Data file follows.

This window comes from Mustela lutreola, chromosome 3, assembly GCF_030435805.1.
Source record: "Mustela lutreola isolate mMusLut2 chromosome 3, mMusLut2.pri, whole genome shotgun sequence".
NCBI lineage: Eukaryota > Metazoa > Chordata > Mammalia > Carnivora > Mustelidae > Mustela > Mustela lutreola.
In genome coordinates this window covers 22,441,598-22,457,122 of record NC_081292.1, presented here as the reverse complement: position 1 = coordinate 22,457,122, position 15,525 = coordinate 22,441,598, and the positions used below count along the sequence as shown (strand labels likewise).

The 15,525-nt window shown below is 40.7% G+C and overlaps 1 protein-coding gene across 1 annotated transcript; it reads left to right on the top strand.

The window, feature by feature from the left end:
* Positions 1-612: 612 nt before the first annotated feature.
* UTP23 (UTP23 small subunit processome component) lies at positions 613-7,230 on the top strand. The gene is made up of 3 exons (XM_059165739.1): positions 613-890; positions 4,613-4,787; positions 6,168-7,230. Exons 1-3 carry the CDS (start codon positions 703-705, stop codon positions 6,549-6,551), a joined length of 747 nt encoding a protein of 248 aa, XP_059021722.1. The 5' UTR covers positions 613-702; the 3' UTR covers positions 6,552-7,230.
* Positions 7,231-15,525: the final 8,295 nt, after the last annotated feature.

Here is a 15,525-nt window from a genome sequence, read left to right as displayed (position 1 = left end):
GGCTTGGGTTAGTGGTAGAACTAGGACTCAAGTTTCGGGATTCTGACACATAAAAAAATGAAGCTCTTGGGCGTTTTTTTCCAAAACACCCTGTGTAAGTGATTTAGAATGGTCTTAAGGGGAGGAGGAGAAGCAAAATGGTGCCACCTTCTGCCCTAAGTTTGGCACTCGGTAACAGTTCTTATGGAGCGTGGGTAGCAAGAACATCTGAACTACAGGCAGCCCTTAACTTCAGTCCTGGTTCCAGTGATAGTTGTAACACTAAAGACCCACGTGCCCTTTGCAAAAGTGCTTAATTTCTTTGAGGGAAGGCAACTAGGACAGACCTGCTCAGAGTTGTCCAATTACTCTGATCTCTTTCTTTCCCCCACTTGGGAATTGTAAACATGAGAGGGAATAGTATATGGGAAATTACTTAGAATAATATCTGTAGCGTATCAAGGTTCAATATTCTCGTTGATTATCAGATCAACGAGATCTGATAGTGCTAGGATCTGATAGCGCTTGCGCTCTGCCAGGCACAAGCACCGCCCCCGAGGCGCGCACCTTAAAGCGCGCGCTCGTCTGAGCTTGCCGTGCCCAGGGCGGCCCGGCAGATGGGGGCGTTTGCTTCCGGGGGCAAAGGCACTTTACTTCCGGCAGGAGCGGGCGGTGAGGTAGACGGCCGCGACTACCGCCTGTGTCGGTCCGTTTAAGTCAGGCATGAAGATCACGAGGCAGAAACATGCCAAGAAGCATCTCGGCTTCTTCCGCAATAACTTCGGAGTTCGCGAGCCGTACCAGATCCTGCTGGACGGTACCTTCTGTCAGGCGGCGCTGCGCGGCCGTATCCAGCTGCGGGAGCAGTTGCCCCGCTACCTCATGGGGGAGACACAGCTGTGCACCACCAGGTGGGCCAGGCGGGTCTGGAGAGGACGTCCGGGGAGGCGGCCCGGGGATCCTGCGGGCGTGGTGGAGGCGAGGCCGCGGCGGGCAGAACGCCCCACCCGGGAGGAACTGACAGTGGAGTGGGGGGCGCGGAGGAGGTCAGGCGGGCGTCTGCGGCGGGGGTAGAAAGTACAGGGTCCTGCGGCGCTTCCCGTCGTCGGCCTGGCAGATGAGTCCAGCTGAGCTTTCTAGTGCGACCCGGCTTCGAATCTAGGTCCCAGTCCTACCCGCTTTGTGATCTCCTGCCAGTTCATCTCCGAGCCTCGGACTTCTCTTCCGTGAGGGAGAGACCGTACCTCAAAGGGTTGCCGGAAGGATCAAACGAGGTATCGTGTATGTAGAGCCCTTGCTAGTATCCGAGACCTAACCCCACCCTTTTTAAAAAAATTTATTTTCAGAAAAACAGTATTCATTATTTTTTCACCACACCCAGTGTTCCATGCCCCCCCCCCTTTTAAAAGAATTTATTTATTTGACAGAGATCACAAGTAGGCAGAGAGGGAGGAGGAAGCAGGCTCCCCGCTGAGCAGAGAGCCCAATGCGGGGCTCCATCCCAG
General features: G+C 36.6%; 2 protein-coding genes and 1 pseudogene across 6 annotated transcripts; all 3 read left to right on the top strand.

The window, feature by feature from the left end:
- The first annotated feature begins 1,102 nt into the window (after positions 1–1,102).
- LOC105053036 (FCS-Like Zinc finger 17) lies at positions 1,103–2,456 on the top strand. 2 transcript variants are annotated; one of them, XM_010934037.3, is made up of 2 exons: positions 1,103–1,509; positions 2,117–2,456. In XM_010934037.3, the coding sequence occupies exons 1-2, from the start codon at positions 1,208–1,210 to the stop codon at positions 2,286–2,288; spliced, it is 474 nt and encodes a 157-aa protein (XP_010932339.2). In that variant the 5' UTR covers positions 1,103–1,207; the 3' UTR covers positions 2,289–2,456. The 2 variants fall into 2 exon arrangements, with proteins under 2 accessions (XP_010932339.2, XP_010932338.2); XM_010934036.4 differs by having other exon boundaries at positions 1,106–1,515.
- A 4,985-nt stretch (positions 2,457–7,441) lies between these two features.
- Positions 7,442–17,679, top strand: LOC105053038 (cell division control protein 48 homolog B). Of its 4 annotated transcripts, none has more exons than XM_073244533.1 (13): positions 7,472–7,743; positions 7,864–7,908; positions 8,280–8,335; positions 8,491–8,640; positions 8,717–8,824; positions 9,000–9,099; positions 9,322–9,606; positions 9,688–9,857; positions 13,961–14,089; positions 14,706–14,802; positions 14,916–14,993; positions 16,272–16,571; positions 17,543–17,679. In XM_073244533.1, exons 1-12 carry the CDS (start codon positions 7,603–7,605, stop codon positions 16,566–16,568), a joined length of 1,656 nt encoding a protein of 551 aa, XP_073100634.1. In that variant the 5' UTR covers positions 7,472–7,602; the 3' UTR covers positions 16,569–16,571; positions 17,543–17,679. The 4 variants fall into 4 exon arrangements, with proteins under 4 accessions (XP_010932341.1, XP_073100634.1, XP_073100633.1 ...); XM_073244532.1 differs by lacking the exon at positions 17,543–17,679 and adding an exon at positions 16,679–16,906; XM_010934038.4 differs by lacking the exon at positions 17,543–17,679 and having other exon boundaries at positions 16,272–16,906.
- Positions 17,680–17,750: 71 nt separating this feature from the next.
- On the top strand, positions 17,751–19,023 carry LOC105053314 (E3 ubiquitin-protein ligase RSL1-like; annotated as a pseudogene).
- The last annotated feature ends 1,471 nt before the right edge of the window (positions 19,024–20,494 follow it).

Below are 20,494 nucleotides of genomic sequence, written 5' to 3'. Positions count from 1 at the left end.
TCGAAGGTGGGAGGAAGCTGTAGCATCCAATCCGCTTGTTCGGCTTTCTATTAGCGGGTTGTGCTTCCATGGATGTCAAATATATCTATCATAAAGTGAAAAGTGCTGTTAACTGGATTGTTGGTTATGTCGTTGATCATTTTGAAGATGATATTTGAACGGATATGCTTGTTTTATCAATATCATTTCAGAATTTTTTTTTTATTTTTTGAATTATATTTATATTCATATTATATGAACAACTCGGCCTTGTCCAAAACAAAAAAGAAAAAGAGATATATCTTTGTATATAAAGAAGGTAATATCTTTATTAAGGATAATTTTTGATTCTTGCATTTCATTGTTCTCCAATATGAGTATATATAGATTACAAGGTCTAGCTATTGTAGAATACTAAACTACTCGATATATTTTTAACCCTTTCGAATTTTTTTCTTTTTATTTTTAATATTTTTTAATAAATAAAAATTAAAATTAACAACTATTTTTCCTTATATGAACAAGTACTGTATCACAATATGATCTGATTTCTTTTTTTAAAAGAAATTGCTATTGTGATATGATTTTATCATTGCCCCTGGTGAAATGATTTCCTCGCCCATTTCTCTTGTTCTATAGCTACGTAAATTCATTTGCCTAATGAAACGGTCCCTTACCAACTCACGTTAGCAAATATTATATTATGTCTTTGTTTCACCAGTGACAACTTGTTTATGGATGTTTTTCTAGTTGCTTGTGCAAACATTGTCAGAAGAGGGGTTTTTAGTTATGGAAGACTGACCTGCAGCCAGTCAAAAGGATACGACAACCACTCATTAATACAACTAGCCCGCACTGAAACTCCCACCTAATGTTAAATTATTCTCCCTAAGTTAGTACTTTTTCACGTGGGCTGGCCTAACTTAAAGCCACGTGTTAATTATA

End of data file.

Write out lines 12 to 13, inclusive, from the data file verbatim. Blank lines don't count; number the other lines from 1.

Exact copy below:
General features: G+C 36.6%; 2 protein-coding genes and 1 pseudogene across 6 annotated transcripts; all 3 read left to right on the top strand.

The window, feature by feature from the left end: